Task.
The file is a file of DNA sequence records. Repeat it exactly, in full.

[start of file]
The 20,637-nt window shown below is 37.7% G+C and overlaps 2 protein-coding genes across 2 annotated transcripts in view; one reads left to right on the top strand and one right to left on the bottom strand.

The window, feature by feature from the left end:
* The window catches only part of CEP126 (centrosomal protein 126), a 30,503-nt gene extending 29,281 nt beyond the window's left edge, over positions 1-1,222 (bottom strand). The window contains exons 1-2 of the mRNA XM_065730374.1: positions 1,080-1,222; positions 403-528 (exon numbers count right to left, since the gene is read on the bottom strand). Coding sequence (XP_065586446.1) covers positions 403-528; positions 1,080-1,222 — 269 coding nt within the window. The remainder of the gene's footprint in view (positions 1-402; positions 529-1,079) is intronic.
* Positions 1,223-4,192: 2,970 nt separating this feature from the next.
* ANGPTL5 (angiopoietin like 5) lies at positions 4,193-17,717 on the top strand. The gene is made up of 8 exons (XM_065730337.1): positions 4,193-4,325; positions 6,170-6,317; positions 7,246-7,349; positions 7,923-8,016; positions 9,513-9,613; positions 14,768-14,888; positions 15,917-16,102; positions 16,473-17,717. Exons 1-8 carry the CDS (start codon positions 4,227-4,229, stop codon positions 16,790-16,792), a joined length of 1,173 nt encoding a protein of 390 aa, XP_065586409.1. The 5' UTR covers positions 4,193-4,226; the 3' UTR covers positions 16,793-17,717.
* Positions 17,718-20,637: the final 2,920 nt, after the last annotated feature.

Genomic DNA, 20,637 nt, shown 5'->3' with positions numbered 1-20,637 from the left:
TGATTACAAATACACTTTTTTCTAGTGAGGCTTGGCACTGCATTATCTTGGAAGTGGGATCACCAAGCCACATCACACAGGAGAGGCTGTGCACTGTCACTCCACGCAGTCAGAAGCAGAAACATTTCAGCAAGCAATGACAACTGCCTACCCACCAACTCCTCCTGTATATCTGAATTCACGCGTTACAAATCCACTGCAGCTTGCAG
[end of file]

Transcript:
The 20,637-nt window shown below is 37.7% G+C and overlaps 2 protein-coding genes across 2 annotated transcripts in view; one reads left to right on the top strand and one right to left on the bottom strand.

The window, feature by feature from the left end:
* The window catches only part of CEP126 (centrosomal protein 126), a 30,503-nt gene extending 29,281 nt beyond the window's left edge, over positions 1-1,222 (bottom strand). The window contains exons 1-2 of the mRNA XM_065730374.1: positions 1,080-1,222; positions 403-528 (exon numbers count right to left, since the gene is read on the bottom strand). Coding sequence (XP_065586446.1) covers positions 403-528; positions 1,080-1,222 — 269 coding nt within the window. The remainder of the gene's footprint in view (positions 1-402; positions 529-1,079) is intronic.
* Positions 1,223-4,192: 2,970 nt separating this feature from the next.
* ANGPTL5 (angiopoietin like 5) lies at positions 4,193-17,717 on the top strand. The gene is made up of 8 exons (XM_065730337.1): positions 4,193-4,325; positions 6,170-6,317; positions 7,246-7,349; positions 7,923-8,016; positions 9,513-9,613; positions 14,768-14,888; positions 15,917-16,102; positions 16,473-17,717. Exons 1-8 carry the CDS (start codon positions 4,227-4,229, stop codon positions 16,790-16,792), a joined length of 1,173 nt encoding a protein of 390 aa, XP_065586409.1. The 5' UTR covers positions 4,193-4,226; the 3' UTR covers positions 16,793-17,717.
* Positions 17,718-20,637: the final 2,920 nt, after the last annotated feature.

Genomic DNA, 20,637 nt, shown 5'->3' with positions numbered 1-20,637 from the left:
TGATTACAAATACACTTTTTTCTAGTGAGGCTTGGCACTGCATTATCTTGGAAGTGGGATCACCAAGCCACATCACACAGGAGAGGCTGTGCACTGTCACTCCACGCAGTCAGAAGCAGAAACATTTCAGCAAGCAATGACAACTGCCTACCCACCAACTCCTCCTGTATATCTGAATTCACGCGTTACAAATCCACTGCAGCTTGCAG